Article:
The Authors – Get Haunted

Rating: ★★★★ ·

A few weeks into fall, cooler temperatures are surprisingly here and you feel lost in the jumble of work or school, missing those summer days that are not so far gone. What better way to fall back into the relaxing mood of summer than to listen to music that feels like sunshine and ocean waves? With only an EP released prior to this, The Authors look to establish themselves as experts of the beach-pop, summer feeling genre. With Get Haunted, they do just this.

 “Timebomb” kicks off the album strong and fast right from the start. The guitars buzz away the background while slightly fuzzy lyrics float on top of all the other components of the song, swimming to the beat. Next comes “Never Know,” which is great in its vocals, almost a yelp, to the high pitched noise that blends in with the rest of the song, yet gives a “haunted” feeling, as does the raspy vocals at points.

But perhaps in all the jangly guitars and the hyper drum beats, Get Haunted would become banal, like some of the dog days of summer? False. “Feels Like Running,” an excellent song, starts with a hooking guitar rift that takes turns dominating with the vocals. The drums sit back in the spectrum of what the listener will notice, but they drive the whole of this song, as well as the album; simple, yet refined and precise enough to add en element of constant clarity. They then transition to slightly groovier tunes with “Battles” and “Lonely Ways.” The bass line is quite prominent in these songs, giving them the less washed out feel of previous songs and a more solid foundation, which is an enjoyable turn for this album to take as the band continues with their garage rhythms.

The Authors finish just as strong as they started with “The Night.” This brings the album full circle, from quick shadowy beats to a softer and less fuzzy end. They finally kind of slow down with the last few seconds of the song reserved to some ambient noises. Those melancholic ending notes the same as those final days before fall.

This album reminds me a lot of Surfer Blood’s album from earlier in the year. Like that album, it is a sharp and high speed chase from start to finish, but The Authors prove their distinctive sound with clearer vocals, all while staying inside the garage rock jangle that is Get Haunted; a true trip back to those blissful summer days.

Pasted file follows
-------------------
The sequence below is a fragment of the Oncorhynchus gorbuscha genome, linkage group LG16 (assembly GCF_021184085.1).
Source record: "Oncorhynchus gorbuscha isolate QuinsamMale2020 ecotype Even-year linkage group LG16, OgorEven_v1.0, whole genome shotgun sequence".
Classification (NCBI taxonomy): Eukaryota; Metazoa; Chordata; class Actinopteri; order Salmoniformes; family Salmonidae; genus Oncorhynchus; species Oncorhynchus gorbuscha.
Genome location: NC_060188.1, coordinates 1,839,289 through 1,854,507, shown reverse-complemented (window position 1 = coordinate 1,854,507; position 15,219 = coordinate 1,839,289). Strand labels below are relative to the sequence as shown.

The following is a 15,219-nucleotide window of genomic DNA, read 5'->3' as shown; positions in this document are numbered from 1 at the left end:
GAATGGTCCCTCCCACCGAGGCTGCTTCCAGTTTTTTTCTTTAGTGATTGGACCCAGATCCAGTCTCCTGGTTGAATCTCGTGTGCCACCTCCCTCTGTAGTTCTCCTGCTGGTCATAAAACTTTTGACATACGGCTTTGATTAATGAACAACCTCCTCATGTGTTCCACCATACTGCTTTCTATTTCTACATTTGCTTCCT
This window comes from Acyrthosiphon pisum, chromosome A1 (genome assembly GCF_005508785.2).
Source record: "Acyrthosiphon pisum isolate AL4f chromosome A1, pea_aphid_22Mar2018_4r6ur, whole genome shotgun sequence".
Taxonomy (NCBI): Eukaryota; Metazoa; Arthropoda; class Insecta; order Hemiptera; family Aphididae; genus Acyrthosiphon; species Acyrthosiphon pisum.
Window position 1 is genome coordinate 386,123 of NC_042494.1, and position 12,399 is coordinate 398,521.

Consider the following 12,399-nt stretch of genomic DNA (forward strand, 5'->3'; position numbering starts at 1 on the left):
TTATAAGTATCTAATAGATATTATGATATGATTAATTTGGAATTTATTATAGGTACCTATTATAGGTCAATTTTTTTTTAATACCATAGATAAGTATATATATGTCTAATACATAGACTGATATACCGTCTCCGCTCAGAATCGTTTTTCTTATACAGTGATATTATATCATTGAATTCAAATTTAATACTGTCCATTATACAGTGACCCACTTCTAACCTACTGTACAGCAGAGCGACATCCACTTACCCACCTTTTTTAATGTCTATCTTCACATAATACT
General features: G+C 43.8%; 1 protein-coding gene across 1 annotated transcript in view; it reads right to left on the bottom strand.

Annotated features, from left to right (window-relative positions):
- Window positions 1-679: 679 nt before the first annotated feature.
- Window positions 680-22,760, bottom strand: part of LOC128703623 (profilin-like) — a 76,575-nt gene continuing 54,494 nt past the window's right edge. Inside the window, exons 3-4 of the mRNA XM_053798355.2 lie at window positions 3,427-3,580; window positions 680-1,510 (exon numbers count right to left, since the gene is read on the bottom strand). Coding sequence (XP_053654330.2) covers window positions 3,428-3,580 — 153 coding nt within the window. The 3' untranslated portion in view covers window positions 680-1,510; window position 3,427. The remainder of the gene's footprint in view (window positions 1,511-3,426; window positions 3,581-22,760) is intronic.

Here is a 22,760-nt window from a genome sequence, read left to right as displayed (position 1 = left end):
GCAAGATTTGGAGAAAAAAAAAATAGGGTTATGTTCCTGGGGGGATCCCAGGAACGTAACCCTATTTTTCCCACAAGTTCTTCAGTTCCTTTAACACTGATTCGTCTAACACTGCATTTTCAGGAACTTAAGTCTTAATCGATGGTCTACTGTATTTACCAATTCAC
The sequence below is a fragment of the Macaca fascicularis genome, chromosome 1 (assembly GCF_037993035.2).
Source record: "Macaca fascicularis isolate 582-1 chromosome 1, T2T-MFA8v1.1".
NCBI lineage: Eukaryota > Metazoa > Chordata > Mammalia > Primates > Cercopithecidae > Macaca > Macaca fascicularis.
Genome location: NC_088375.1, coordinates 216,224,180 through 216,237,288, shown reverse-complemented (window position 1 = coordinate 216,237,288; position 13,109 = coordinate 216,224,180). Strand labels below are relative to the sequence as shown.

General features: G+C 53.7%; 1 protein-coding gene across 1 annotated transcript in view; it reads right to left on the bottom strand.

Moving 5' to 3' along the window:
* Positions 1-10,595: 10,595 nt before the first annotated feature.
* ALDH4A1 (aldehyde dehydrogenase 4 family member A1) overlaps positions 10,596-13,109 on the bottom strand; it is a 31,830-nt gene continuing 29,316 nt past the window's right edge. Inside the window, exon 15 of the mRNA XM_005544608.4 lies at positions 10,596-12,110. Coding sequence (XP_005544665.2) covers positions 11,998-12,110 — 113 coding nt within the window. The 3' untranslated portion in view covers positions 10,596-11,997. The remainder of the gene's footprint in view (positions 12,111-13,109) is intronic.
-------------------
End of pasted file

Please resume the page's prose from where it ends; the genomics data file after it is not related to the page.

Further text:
[audio:http://austintownhall.com/wp-content/uploads/2010/08/01-Timebomb.mp3]

Download: The Authors – Timebomb [MP3]

Women – Public Strain

Rating: ★★★ · ·

As a Canadian indie band, Women made some waves with their self titled first release two years ago, be it a spot on “Pitchfork’s top songs of the 2000’s,” and comparisons of their sound to the likes of Deerhunter and, to stretch it, The Velvet Underground. Since then they have been hard at work with this new album, Public Strain, which would hopefully follow their debut in the combination of moody rock music.

Opening up the album is “Can’t You See,” which begins with an intense amount of feedback and ambient noise. This background noise continues through the whole song as somewhat monotonous vocals echo slightly above. The bass line throbs constantly, but those screeches in the background seem a bit too prominent for this simple of a song, and I find myself wishing they were gone about halfway through. “Heat Distraction” then loses the nasty noise in the background and moves to a faster, out right rock beat with repeating layers of guitar that serve as the main focus of the song.

Such is the main focus for this whole album, layers of sound topped with wavy guitars as icing on the cake (not your favorite kind of cake, but one that is still edible). Women vary between slow movers that showcase the dark sound that this band does so well, such as “Penal Colony,” whose melancholy lull carries over into a purely instrumental piece, leaving the listener to ponder where exactly the band is trying to lead you, but they attempt to give an answer to this question on exceptional tracks like “Locust Valley,” where intricate guitar playing and a simple chorus of just “oohs and aahs” make up the simple song. With songs like these, Women know where to put the builds in their album; it comes after another song that, I feel, has too much feedback and not enough actual music to hold it up.

They finish off with “Eyesore,” a rather long closer, but probably the best song on the whole album, as “Black Rice” was on their prior work. It seems like the singing and the guitars are almost equal, which gives this song an eloquent balance between pure instrumental and indie rock. There are breaks in the song in which the guitars outweigh the vocals, and in turn, bits where the vocals seem to be the main focus, which makes this song enjoyable for the six minutes and twenty five seconds it lasts.

This leads me to my biggest problem with this album: the vocals are not prominent enough, and they seem to blend together with each song. Every listen, it becomes more tolerable and the flaws become less noticeable. However, it just seems as though Women haven’t really made up their mind in terms of who they are.

[audio:http://austintownhall.com/wp-content/uploads/2010/09/women-narrow.mp3]

Download: Women – Narrow With the Hall [MP3]

Frankie Rose and the Outs – s/t

Rating: ★★★★ ·

With all the great lo-fi bands floating around, something is to be said about making a space pop album that doesn’t sound like all the rest. Frankie Rose should know this the best out of anyone, as she has been a member of many successful pop bands herself:  Crystal Stilts and Vivian Girls. Other bands cast aside, Frankie proves her knowledge of this craft with this semi-solo project.